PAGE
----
Last year Theresa May declared that “austerity is over”. Many are unconvinced.

So, what needs to change?  Well first and foremost the Conservative Party needs to stop its campaign of austerity, stop defunding the NHS as a pretext for privatisation, and allow a more joined up NHS rather than the patchwork approach currently taken.  It is wrong that people in some areas are diagnosed slower than others, and it is wrong that it takes so long at all when people have the very real pressures of life to deal with.  Second, discrimination in the workplace and in academia is very real.  The law has not worked here, so another approach is needed, and I would suggest a minimum requirement that all those in management positions, or conducting interviews, should have good quality neurodiversity training written and delivered by neurodiverse people.  I have had my diagnosis barely six months and I have already experienced all of these things.  Of the many comrades I’ve made in the autistic community along the way, not a single one that I can think of, would say they have received otherwise.  Finally, universities and other institutions need to implement policies, procedures and departments that offer adequate support to autistic people and those in the process of diagnosis.  On a very practical level, that means actually answering emails and phone calls, and doing so in a timely manner, as well as offering regular personal support and supervision.  Some universities offer some of these things up to a point, but few are even approaching a level that could be deemed enough.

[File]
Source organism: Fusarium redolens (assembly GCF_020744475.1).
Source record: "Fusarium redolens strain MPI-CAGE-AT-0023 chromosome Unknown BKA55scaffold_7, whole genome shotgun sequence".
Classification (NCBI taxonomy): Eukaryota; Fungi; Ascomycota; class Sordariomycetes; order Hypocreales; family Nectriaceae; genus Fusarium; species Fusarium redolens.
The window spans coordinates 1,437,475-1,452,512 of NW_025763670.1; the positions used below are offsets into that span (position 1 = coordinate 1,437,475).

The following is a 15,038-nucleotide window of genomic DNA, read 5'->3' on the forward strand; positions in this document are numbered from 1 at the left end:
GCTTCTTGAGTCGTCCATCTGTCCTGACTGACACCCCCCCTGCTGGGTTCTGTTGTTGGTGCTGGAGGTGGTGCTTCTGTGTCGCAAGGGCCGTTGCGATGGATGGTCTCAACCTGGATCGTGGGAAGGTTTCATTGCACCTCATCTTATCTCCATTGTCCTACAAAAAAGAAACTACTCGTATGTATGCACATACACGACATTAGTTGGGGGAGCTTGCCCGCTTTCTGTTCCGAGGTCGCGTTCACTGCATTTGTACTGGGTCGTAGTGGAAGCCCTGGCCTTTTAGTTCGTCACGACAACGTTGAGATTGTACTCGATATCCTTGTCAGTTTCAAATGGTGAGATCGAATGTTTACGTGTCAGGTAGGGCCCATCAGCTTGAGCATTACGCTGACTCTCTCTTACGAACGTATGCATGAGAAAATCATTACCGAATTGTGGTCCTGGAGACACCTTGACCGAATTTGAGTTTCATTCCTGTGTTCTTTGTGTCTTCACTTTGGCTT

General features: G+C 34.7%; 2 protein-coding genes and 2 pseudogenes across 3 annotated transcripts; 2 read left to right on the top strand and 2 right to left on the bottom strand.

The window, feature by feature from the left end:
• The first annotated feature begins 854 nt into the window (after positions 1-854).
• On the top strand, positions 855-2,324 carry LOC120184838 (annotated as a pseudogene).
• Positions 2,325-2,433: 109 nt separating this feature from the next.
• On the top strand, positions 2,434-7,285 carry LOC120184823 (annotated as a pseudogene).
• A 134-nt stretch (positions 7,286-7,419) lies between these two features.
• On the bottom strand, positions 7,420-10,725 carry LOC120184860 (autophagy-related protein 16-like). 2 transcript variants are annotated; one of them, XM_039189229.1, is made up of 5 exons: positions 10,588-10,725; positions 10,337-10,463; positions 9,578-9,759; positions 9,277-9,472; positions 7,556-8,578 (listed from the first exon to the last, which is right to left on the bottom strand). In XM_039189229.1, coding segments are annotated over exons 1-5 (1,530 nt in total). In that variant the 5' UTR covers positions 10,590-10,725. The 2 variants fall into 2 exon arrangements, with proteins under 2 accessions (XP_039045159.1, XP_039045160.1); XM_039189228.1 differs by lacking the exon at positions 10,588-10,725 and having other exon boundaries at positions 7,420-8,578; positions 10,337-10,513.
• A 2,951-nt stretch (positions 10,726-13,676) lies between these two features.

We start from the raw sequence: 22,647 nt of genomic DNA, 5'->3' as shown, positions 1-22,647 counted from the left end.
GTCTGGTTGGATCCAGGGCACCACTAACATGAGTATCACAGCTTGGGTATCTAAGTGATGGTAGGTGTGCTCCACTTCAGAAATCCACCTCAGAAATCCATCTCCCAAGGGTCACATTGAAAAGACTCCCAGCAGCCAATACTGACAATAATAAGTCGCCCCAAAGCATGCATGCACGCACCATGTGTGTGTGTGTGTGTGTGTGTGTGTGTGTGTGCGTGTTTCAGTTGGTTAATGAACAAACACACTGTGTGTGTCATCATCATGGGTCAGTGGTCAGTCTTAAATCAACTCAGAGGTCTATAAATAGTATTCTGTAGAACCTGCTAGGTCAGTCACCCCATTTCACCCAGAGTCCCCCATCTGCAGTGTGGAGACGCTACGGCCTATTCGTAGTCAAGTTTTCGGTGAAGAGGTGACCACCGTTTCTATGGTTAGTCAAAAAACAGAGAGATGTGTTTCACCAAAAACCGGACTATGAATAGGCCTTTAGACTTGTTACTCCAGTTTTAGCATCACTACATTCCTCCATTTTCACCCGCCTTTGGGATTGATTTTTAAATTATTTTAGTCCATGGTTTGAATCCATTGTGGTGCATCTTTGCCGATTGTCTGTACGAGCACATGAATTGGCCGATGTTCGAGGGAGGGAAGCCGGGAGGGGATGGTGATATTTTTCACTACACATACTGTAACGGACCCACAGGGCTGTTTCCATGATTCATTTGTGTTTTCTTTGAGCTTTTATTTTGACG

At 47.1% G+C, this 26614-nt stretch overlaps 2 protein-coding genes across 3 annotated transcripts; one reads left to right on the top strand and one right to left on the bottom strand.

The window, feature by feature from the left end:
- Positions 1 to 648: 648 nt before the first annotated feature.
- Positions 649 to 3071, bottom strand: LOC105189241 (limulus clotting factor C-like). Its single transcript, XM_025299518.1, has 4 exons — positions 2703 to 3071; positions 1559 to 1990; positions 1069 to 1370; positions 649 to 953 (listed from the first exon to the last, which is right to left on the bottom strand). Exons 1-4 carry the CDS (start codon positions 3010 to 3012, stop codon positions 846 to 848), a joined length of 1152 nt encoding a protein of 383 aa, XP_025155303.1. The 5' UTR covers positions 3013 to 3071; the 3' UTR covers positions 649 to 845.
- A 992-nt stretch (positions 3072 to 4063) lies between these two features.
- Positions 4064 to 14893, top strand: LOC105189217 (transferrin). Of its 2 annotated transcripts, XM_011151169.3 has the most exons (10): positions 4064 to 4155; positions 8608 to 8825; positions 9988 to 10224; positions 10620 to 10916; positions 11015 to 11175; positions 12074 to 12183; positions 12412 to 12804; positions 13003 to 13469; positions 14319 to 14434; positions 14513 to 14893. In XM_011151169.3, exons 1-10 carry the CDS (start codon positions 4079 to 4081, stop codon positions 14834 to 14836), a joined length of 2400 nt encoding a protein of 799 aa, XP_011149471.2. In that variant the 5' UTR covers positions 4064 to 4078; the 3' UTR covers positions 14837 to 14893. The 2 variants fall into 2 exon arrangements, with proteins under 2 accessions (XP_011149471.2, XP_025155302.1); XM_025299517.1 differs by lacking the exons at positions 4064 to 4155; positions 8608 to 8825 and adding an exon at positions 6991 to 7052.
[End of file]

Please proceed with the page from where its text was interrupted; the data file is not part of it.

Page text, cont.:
It must be said that there are some things that universities get right.  Both of my universities were very good at offering extensions to deadlines when necessary as well as extra support for exams, and I honestly question whether I would have completed my undergraduate degree if it weren’t for the close-knit community and informal personal support network that created.  Nevertheless, when the formal systems and structures ostensibly there to support you are inadequate, inaccessible, or simply don’t exist, it can feel like you’re fighting a losing battle with a faceless foe, and that you’re fighting it alone.  This is something that not only can, but must change.